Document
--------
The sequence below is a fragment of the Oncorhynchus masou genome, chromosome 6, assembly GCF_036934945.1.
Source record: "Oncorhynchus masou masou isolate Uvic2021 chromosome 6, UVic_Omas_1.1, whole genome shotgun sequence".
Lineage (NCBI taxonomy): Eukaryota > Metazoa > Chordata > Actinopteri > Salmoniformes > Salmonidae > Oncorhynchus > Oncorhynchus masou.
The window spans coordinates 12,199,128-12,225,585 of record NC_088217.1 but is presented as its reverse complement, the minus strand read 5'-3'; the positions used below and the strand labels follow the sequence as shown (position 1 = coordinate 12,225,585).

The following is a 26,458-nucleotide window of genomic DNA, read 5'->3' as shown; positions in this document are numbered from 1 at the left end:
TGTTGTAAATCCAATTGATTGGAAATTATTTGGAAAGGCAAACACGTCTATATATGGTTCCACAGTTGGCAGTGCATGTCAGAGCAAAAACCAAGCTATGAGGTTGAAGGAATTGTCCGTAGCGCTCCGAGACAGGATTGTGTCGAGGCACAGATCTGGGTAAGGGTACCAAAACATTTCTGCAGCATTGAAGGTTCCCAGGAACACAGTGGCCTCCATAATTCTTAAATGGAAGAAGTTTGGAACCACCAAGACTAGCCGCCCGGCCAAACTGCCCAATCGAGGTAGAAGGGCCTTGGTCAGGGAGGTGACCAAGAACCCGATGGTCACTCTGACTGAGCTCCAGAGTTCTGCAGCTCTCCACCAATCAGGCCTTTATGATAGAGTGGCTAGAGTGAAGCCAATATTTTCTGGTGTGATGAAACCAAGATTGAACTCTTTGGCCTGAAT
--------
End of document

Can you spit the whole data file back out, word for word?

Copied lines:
The sequence below is a fragment of the Oncorhynchus masou genome, chromosome 6, assembly GCF_036934945.1.
Source record: "Oncorhynchus masou masou isolate Uvic2021 chromosome 6, UVic_Omas_1.1, whole genome shotgun sequence".
Lineage (NCBI taxonomy): Eukaryota > Metazoa > Chordata > Actinopteri > Salmoniformes > Salmonidae > Oncorhynchus > Oncorhynchus masou.
The window spans coordinates 12,199,128-12,225,585 of record NC_088217.1 but is presented as its reverse complement, the minus strand read 5'-3'; the positions used below and the strand labels follow the sequence as shown (position 1 = coordinate 12,225,585).

The following is a 26,458-nucleotide window of genomic DNA, read 5'->3' as shown; positions in this document are numbered from 1 at the left end:
TGTTGTAAATCCAATTGATTGGAAATTATTTGGAAAGGCAAACACGTCTATATATGGTTCCACAGTTGGCAGTGCATGTCAGAGCAAAAACCAAGCTATGAGGTTGAAGGAATTGTCCGTAGCGCTCCGAGACAGGATTGTGTCGAGGCACAGATCTGGGTAAGGGTACCAAAACATTTCTGCAGCATTGAAGGTTCCCAGGAACACAGTGGCCTCCATAATTCTTAAATGGAAGAAGTTTGGAACCACCAAGACTAGCCGCCCGGCCAAACTGCCCAATCGAGGTAGAAGGGCCTTGGTCAGGGAGGTGACCAAGAACCCGATGGTCACTCTGACTGAGCTCCAGAGTTCTGCAGCTCTCCACCAATCAGGCCTTTATGATAGAGTGGCTAGAGTGAAGCCAATATTTTCTGGTGTGATGAAACCAAGATTGAACTCTTTGGCCTGAAT